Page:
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Tea Party Is Partying and Martyring Like It's 2009

Tea Party Is Partying and Martyring Like It's 2009

Bill Berkowitz
May 22, 2013

A recent headline at the reliably conservative web site may say it all: "IRS Targeting Brings Tea Party Back From Dead." After a few years in the political wilderness, thanks to the IRS scandal, the Tea Party is once again in the national political spotlight, and it is clearly prospering from the exposure.

Tea Party activists are getting even more fired up than usual, legal entities are jumping into the fray and there is certain to be a flood of lawsuits filed, fundraising letters are being sent, Republican Party politicians are once again lurking, and protests are being staged.

On Tuesday, May 21, officially designated as "Rein in the IRS" day by the Tea Party Patriots, hundreds, maybe even thousands, of Tea Party supporters showed up at various locations around the U.S. reported that "two dozen Tea Party protesters rallied outside the John F. Kennedy Federal Building in downtown Boston ... demanding further investigation into the Internal Revenue Service's targeting of some Tea Party and conservative groups for scrutiny when applying for non-profit status."

Rallies were held outside IRS offices in Cincinnati, Atlanta; Louisville; Chicago; Cherry Hill, N.J.; Denver; Kansas City, Mo.; Helena, Mont.; Philadelphia; Phoenix, and Providence, R.I., among others.

On the legal front, ABC News reported that Jay Sekulow, the chief counsel for the American Center for Law and Justice, a conservative legal organization originally founded and funded by Pat Robertson, said the group will be bringing a lawsuit on behalf of many of those groups next week.

According to ABC News, "ACLJ represents 27 tea party organizations that feel they were unfairly targeted by the IRS. Ten of the groups ACLJ represents still have pending applications to get tax-exempt status, while 15 did receive tax-exempt status."

"The admission and apology by the IRS that the criteria used [in tea party applications] was not correct and inappropriate" is grounds for a suit, Sekulow said in an interview with ABC News because groups he represents are "still getting letters requesting information," and he believes, "if we don't file suit we won't bring an end to this."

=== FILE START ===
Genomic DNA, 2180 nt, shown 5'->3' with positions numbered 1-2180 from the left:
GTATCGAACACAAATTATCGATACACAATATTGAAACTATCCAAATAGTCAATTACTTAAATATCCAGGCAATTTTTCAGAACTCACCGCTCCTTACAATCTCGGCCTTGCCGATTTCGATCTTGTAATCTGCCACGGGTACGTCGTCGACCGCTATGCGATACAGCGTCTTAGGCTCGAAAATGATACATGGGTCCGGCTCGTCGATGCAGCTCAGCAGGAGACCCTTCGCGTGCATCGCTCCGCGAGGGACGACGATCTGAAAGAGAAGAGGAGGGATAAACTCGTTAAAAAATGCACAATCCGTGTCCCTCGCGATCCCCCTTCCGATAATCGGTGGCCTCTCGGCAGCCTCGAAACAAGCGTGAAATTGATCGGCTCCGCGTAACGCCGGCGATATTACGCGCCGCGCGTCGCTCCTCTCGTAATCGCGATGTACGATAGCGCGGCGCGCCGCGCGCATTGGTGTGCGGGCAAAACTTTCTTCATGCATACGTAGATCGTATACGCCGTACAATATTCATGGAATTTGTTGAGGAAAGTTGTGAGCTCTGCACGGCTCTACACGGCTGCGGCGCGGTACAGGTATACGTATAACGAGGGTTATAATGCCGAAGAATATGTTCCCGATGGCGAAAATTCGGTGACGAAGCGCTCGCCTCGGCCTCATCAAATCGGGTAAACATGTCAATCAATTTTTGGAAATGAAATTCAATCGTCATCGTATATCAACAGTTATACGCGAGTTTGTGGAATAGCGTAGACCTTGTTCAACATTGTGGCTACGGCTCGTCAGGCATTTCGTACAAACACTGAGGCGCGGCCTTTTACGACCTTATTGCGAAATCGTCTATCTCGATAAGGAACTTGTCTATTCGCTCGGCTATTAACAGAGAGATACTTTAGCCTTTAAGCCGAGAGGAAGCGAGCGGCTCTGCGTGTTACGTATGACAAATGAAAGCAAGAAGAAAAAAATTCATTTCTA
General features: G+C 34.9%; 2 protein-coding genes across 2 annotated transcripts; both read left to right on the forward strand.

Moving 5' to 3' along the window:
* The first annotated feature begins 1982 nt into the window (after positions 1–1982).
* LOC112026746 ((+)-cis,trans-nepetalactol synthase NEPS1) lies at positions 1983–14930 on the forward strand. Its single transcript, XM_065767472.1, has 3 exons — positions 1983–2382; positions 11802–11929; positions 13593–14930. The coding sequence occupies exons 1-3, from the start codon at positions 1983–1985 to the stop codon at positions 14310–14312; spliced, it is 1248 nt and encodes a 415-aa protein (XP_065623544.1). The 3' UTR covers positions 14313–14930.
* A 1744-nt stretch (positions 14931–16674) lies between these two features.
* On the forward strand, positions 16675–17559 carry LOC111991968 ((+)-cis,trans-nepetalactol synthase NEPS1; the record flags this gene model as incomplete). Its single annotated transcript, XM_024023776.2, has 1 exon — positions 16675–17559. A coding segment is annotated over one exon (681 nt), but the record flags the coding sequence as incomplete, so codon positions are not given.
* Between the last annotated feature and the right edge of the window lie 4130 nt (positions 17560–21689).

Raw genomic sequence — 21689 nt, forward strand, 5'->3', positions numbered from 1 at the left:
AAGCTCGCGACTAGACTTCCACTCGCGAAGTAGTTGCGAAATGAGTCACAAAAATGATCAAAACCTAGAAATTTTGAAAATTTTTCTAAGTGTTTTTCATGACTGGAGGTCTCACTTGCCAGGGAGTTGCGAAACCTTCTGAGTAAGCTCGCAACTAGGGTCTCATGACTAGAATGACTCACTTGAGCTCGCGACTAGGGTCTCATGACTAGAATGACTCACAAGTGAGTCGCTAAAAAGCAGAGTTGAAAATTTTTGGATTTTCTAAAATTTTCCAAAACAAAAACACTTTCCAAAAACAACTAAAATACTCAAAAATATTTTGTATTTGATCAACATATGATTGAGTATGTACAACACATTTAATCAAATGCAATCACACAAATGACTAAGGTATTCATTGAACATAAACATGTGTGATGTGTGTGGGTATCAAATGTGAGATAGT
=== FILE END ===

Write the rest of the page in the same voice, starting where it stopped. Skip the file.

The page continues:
Tea Party Patriots, a group that was founded in 2009 as a 501(c) (4) non-profit corporation in 2009, called for the "Rein in the IRS" demonstrations in a post on its web site:

"The IRS is out of control," the post read. "On behalf of Tea Party, Patriot groups, 9/12, liberty activists, and the American people, we are calling for anyone and everyone to protest the IRS' complete abuse of power on Tuesday, May 21, 2013 at noon local time."

ABC News also reported that The Tea Party Patriots, "wrote a letter to the IRS [last week] saying it was 'presently preparing lawsuits to be filed against the IRS on behalf of those organizations.' It wrote it was advising the IRS of the development in order to make sure relevant documents were not destroyed, saying it wanted 'to place a litigation hold on all documents, correspondence and other materials related to the 'targeting,' including all electronic information, emails (whether sent or received on government or personal email accounts or devices), correspondence, etc., all phone records, notes, and papers of the IRS employees who have been involved, at all levels within the Service.'"

As Devin Burghart, vice president of the Institute for Research & Education on Human Rights, recently reported, Tea Party Patriots is "one of the largest of the movement's national factions, [and] it is taking advantage of the so-called IRS scandal to re-ignite the anger of Tea Partiers, encourage their (false) sense of victimhood, and increase their ranks."

In a recent piece titled "Tea Party Group Protesting IRS Has History of Questionable Political Involvement," Burghart pointed out that "As IREHR noted last year, Tea Party Patriots, Inc., which registered with the IRS as a 501(C)(4) non-profit organization, may have run afoul of its tax exempt status with ... electoral activity. Federally registered non-profit organizations with a 501(c)(4) status are prohibited from devoting a majority of their energy and resources to support electoral campaigns."

And so far, the Tea Party's outrage and indignation is paying off with the public. A recent CNN/ORC poll revealed that the Tea Party's approval ratings had risen; 37 percent of those surveyed had a positive view of the Tea Party, "up 9 points from their 28 percent positive rating in March, and just one percentage point shy of the movement's all-time high in previous CNN polls, reached twice at the height of the movement in 2010," reported.

Forty-five percent "still have a negative opinion of the Tea Party, [a] number [that] is down three points from the previous survey."

"Politically, the group that may have benefitted the most from last week's news is the Tea Party movement, which may be getting something akin to a 'sympathy vote' for being targeted by the highly unpopular IRS," CNN polling director Keating Holland said.

That hearings into the IRS scandal are likely to continue into the foreseeable future, that lawsuits are sure to be filed, and that springtime is traditional protest time in the U.S., should keep the fires burning for Tea Party groups across the country.

As long as the Tea Party can keep its political agenda off the front pages, and have the media focus on the IRS's behavior, the public may continue to feel sympathetic.


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